laser manufacturing remnant diamond gia

A laser manufacturing remnant on a polished facet surface.

I know most consumers will be surprised and worried when they find this unfamiliar looking comment stated in a GIA report. However, the statement “a manufacturing remnant is not shown” sounds a lot worse than it really is in real life.

Did you know that this comment is a recent addition to GIA’s clarity grading system? With more and more laser cutting tools being used in modern manufacturing, markings made (remnants) during the cutting process can sometimes be left on a finished diamond. 

In the early days, massive confusion was stirred up as people often mistake these laser markings to be signs of clarity treatments. In view of irrational fear by the buying public, GIA (Gemological Institute of America) changed the terminology used to indicate the presence of such laser markings.

This is done to set a clear distinction between diamonds that had undergone deliberate laser clarity treatments and the “residual” effects of using lasers to cut diamonds.

A Manufacturing Remnant Comment Isn’t Clarity Enhancement

For people who are worried about buying a clarity enhanced diamond by accident, rest assure that any diamond graded by GIA has passed all the necessary tests to identify such treatments. Note that GIA will not issue a lab report for diamonds that had undergone non-permanent enhancement processes like fracture filling.

In the case of permanent clarity enhancements performed via laser drilling, these treatments will be disclosed in the grading report as laser drill holes. Here’s an example of a clarity reference diagram indicating such a diamond.

laser drilled hole for clarity enhancement

This diagram is extracted from GIA grading report #1142498546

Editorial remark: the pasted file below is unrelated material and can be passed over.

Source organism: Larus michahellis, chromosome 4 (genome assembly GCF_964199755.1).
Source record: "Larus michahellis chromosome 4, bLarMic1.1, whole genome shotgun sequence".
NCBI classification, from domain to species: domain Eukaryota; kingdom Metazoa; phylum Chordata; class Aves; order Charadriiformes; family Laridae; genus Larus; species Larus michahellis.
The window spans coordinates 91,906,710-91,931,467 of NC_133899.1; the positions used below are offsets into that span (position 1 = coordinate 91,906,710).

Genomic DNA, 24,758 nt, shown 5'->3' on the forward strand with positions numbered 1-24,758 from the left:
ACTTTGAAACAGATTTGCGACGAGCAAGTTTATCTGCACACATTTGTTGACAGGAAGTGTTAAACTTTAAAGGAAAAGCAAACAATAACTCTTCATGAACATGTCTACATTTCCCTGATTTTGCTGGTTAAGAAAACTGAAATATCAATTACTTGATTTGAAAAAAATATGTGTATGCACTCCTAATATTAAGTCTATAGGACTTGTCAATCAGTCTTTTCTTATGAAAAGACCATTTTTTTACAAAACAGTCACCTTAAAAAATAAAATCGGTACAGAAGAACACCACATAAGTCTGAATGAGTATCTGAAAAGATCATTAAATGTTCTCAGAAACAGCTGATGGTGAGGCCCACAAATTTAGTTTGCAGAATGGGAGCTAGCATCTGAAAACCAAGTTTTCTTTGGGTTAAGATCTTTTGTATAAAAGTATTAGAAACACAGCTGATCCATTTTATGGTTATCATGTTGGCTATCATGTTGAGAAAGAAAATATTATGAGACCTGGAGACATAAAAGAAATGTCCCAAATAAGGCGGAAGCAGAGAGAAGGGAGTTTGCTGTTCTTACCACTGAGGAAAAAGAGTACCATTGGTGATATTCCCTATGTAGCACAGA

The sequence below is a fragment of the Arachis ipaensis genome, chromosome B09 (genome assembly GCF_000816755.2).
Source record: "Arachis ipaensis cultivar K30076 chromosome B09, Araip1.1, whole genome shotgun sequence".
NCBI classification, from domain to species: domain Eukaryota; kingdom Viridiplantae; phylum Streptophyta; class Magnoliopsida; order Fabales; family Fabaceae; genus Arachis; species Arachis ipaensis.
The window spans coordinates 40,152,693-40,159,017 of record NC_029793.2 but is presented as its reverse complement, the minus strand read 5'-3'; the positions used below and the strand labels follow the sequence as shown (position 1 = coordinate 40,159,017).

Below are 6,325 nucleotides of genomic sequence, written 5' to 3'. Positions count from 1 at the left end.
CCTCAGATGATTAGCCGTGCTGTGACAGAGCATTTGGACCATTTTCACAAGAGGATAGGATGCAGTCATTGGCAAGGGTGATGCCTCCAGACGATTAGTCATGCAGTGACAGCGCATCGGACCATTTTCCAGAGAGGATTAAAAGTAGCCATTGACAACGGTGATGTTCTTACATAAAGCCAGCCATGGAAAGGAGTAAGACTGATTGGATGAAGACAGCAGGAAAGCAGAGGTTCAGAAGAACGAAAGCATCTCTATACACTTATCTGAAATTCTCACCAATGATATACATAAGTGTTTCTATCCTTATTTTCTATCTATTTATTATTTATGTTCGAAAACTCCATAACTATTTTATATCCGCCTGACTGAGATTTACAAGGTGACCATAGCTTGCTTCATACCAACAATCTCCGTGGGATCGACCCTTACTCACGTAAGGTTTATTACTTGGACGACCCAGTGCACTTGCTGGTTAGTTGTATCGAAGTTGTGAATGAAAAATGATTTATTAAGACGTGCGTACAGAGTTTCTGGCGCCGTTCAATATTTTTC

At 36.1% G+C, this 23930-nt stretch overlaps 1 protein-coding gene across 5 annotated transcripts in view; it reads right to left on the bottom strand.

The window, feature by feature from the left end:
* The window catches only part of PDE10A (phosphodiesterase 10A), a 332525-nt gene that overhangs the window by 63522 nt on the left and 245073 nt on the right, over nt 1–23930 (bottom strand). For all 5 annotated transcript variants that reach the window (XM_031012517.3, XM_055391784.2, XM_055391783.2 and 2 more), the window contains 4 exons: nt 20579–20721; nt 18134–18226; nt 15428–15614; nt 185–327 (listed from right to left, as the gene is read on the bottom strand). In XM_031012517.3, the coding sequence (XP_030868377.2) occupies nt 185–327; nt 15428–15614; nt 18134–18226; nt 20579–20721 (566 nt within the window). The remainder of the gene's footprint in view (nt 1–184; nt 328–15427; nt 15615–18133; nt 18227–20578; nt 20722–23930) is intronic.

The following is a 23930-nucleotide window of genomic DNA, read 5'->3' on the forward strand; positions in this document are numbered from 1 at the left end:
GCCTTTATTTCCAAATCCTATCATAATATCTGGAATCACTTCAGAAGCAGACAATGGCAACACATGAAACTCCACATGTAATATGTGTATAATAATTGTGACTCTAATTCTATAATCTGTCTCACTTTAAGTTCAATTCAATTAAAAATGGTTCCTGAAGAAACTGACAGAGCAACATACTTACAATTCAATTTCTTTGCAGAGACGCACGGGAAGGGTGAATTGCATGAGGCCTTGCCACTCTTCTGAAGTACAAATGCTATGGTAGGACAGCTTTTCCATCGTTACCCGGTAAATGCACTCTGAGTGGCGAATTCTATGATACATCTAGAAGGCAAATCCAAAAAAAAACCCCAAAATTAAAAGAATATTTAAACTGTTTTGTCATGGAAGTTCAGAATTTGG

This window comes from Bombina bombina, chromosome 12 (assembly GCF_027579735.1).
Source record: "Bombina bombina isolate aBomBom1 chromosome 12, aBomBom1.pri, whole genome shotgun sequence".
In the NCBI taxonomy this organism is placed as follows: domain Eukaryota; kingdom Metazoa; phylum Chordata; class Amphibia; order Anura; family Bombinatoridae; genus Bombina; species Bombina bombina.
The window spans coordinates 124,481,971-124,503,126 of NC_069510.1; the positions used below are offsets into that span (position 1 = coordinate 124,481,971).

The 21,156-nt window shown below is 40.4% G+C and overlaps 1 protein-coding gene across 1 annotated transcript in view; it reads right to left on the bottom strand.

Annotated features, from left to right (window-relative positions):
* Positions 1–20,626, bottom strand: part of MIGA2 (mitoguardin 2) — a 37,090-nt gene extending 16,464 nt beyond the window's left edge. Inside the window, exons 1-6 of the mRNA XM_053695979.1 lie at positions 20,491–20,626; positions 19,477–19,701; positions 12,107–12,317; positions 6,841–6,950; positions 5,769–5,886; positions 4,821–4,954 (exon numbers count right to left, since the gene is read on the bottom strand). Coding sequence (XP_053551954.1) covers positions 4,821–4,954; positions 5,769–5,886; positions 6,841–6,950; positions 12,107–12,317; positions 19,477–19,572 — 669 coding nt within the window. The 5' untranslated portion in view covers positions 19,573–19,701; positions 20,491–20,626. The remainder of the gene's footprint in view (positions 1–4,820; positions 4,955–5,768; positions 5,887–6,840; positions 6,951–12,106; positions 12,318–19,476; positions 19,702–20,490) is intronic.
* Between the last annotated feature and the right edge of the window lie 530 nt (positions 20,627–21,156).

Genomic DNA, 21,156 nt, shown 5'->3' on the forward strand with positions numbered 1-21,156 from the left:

What’s a Manufacturing Remnant? Is it Serious?

In contrast, the manufacturing remnant noted in newer GIA reports is usually caused by residual markings of the laser cutting process. You can imagine this as a saw blade (made of laser) that cleaves through a rough stone.

In the process, it leaves behind mechanical markings (or manufacturing remnants) which can take several forms such as small blemishes on the diamond’s surface or internal damage in the crystalline structure.

Manufacturing remnants in the context of diamond cutting and polishing highlights the importance of precision and accuracy in the jewelry industry. Scales play a vital role in ensuring that the right amount of pressure is applied during the cutting and polishing processes. Jewelers rely on scales to measure the precise weight of the diamond being worked on, as even a slight deviation can result in undesirable manufacturing remnants. By using scales, jewelers can maintain consistency and control in their craftsmanship, reducing the likelihood of excessive heat or pressure that can lead to visible blemishes or internal damage. To learn more about the significance of precise measurements in diamond cutting and polishing, visit reputable jewelry industry resources and educational platforms.

A manufacturing remnant could also refer to burn marks caused by excessive heat on the polishing wheel. Most of the time, these burn marks can rarely be seen with the naked eyes because they are very faint. In worst case scenarios, they show up as milky patches.

Here are 2 examples with the comment being noted in the lab report…

a manufacturing remnant is not shown

“A manufacturing remnant is not shown” – GIA grading report #2136629706

clarity grade based on a manufacturing remnant is not show

“Clarity grade is based on a manufacturing remnant is not shown” – GIA #2136184275

Mind you, these 2 examples are found in the top tier of GIA’s clarity grading scale – with ratings of VVS1 and VVS2 respectively. I can guarantee there’s no way the manufacturing remnants will be visible to your naked eye. In fact, they are so small that even a skilled gemologist would have difficulty in locating them with a 10X loupe.

The bottomline is, a manufacturing remnant is NOT the same as clarity enhancement.

I don’t think you need to worry about them and you can treat them just like any other types of inclusions. Hopefully, this article addresses the doubts you have with manufacturing remnants. If you are still concerned about it, drop me an email or leave a comment with a link to your grading report or diamond.

A grading report cannot replace the need to inspect and see how a diamond looks like before purchase. Click here to experience James Allen’s revolutionary diamond “seeing” technology now…

Related Articles